Unwinding makes Must Move types untenable

In a previous blog post I wrote about the idea of must move types. I am not sure if this idea is worth it on balance (although I think it might be, it addresses an awful lot of scenarios) but I think it will not be workable with unwinding. And the reason is the same as everything else: the point of a “must move” type is that it must be moved before the fn ends. This effectively means there is some kind of action you must take. But unwinding assumes you can stop the function at any point, so you can never guarantee that this action gets taken (at least, not in a practical sense, in principle you could setup destructors to take the action, but it would be unworkable I think).

Unwinding is of course useful

I’ve been dunking on unwinding, but it is of course useful (although I suspect less broadly than is commonly believed). The most obvious use case is recovering in an “event-driven” sort of process, like a webserver or perhaps a GUI. We’ve all been to websites that dump a stack trace on our screen. Unwinding is one way that you could implement this sort of recovery in Rust. It’s not, however, the only way. We could look into constructs that leverage process-based recovery, for example. And of course unwinding-based recovery is a bit risky, if there is shared state. Plus, in practice, a good many things that become exceptions in Java are Result-return values in Rust.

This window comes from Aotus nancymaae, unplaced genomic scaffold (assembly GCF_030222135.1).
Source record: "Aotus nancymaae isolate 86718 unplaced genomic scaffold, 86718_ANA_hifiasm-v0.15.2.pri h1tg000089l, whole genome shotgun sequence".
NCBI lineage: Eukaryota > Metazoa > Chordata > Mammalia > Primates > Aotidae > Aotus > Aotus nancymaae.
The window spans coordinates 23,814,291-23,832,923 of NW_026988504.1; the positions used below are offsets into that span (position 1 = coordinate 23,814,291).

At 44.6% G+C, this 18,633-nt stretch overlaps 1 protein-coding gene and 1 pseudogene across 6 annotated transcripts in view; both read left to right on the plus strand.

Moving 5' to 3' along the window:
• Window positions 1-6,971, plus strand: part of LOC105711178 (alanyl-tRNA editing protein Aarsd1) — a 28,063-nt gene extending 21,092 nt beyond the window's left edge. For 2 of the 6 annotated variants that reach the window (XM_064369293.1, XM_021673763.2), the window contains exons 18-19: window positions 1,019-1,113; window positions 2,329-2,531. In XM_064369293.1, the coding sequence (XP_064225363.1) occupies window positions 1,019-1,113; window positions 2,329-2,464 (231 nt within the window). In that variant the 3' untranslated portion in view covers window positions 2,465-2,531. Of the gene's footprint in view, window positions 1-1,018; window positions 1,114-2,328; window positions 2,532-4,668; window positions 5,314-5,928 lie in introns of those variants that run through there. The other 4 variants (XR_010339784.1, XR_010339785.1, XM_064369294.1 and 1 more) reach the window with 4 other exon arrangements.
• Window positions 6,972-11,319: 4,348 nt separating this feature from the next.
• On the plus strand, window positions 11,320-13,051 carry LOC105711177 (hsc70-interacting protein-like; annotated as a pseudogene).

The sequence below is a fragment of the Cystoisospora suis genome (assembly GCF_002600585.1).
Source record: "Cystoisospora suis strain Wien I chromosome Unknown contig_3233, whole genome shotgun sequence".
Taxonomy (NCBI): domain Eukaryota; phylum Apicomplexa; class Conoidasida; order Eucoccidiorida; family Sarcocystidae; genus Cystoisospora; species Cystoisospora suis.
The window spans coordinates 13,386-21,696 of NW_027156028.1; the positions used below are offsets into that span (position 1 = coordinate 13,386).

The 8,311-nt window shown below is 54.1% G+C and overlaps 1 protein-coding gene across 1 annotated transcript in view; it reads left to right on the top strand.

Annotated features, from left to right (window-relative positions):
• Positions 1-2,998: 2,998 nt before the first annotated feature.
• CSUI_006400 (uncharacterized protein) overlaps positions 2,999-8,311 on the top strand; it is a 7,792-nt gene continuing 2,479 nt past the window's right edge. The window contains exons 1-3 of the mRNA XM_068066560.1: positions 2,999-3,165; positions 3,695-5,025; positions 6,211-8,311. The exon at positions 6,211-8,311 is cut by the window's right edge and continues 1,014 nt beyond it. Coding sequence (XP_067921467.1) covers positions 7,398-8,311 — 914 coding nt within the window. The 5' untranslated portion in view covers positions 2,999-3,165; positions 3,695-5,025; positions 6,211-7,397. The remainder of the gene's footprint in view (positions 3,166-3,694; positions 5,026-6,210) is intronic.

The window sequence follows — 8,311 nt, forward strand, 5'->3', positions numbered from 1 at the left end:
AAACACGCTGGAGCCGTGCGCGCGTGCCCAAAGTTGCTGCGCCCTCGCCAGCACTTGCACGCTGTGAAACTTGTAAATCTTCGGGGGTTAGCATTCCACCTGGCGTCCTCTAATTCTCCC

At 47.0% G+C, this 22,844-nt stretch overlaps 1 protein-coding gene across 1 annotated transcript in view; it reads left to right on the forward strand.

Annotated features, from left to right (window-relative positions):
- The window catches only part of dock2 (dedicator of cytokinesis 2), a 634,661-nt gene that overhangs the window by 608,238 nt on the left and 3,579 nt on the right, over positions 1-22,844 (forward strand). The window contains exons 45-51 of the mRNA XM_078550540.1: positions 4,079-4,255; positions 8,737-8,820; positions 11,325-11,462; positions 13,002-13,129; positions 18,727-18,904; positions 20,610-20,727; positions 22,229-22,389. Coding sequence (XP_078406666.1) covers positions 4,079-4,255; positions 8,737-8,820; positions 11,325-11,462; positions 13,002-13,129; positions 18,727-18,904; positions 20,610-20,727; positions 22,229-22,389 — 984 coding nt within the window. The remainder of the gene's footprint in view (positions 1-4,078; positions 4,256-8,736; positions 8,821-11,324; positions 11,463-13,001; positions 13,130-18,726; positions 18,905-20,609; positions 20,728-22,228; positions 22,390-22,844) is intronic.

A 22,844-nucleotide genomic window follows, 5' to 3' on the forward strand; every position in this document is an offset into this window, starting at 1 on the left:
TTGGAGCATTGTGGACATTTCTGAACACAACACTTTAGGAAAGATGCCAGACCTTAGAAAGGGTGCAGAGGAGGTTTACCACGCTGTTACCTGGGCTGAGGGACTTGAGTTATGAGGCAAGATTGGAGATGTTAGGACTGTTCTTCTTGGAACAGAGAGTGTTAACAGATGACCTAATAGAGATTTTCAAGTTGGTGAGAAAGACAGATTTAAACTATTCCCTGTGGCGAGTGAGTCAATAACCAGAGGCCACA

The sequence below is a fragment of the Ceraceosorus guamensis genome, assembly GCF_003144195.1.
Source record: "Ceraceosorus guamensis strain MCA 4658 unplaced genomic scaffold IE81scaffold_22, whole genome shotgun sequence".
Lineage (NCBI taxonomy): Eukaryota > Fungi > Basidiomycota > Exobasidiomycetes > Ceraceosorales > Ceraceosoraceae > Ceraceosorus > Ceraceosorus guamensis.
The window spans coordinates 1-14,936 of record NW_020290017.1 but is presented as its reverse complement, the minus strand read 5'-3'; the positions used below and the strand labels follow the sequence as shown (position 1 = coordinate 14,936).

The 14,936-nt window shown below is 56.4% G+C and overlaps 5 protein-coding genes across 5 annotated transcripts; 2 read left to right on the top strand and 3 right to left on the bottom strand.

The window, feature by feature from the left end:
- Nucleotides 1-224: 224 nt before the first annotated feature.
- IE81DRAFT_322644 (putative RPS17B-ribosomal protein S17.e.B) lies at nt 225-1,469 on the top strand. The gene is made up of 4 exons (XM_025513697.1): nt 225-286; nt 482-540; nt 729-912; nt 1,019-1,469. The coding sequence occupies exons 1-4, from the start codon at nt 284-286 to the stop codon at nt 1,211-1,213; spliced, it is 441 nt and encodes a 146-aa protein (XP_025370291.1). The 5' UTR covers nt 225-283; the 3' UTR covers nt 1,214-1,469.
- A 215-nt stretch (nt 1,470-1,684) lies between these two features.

For me, the key thing here is that virtually every network service I know of ships either with panic=abort or without really leveraging unwinding to recover, just to take cleanup actions and then exit. This could be done with panic=abort and exit handlers.

One other place that uses unwinding is the salsa framework, which uses it to abort cancelled operations in IDEs. It’s useful there because all the code is side-effect free, so we really can unwinding without any impact. But we could always find another solution to the problem.